Roughing it in the Treetops
Scientists believe that the common ancestor of chimpanzees and humans slept in the trees, but it's been awhile -- some six million years [source: University of Cambridge]. So, you'll need to brush up on your climbing technique and purchase some special equipment before you go tree camping.
The first thing you'll need to do is choose a good tree in which to camp. Find one with plenty of open spaces between the branches. For maximum stargazing, climb a hardwood in the winter when leaf-off will give you a clear view of the sky. Just make sure the tree isn't bare of leaves because it's dead; a rotting branch could mean a premature end to your tree camping adventure. Of course, to sleep high in a tree you'll need to climb it first. This task requires specialized equipment like rope, pulleys, throw lines and ascenders, as well as a healthy knowledge of knots like the Blake's hitch, Prusik knot and figure eight. Be sure to find an experienced tree-climbing veteran to teach you the skills needed to use these tools and techniques (and read How Tree Climbing Works).
Once in the tree, climbers have two main options for sleeping arrangements. One is called a tree boat, a lightweight, rectangular hammock designed so that a rope can be attached at each corner and tied to different branches, typically in the same tree. These four anchor points make the bed exceptionally stable -- you can even stand up in it -- and more importantly, they prevent you from rolling out at night. Another option for tree sleeping is a portaledge, a flat nylon platform supported by a rectangular aluminum frame. These can be disassembled, carried up a tree by a climber and reassembled, or simply put together on the ground and hoisted up in the tree where it will be ready when the climber gets up to it. Whichever option you choose, try to set it up during daylight when you can see better and are therefore less likely to make mistakes.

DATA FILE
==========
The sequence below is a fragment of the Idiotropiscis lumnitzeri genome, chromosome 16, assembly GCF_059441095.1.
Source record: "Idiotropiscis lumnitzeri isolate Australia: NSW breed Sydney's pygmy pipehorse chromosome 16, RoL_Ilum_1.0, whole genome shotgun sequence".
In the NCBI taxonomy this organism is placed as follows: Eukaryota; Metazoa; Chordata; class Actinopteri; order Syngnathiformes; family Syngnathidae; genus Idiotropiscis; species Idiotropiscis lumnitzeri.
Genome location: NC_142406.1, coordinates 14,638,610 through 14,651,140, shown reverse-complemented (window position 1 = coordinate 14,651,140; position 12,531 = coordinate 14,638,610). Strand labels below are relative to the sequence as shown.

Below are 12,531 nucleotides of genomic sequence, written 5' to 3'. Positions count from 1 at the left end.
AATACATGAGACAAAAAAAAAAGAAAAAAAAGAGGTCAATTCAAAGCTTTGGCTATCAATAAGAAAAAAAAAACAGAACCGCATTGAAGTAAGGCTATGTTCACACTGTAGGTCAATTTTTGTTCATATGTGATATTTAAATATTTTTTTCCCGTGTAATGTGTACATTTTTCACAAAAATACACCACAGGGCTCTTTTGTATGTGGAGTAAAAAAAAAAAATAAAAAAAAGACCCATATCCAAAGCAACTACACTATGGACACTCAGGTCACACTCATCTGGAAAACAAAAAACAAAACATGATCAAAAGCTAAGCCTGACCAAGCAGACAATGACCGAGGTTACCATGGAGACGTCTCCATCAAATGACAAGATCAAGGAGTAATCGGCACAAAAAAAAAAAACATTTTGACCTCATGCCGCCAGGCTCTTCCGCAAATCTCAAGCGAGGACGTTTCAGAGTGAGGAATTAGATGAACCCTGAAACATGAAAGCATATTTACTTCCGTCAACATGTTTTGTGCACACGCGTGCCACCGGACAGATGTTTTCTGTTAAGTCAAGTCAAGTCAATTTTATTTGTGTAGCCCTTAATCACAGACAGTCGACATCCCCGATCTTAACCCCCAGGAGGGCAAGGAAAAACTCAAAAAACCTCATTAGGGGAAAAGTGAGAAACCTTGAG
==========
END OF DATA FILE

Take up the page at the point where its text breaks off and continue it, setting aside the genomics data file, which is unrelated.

Tucked away high in the branches of a tree, you'll need to be prepared for a number of scenarios. Bring a mosquito net and rainfly in case unwelcomed bugs or inclement weather disturbs your snoozing. If low temperatures threaten, pack an inflatable camp pad to help insulate your backside from the cold. Perhaps nature's greatest inconvenience to tree campers, however, is when it calls. Since climbing down in the dark to use the bathroom isn't a particularly safe option, you'll need a container in which you can, well, you know.
Whether you're setting up, sleeping, or using your makeshift bathroom, remember to always stay tied into your safety harness. Tree climbers call these saddles, and they're similar to the harnesses that rock climbers wear. Ideally, you should tie the saddle to a tree branch that's not also supporting your hammock. This will help to prevent a nasty fall, even if a branch supporting your bed were to break. And it will keep you safe in the unfortunate event that you unconsciously decide to do some sleepwalking!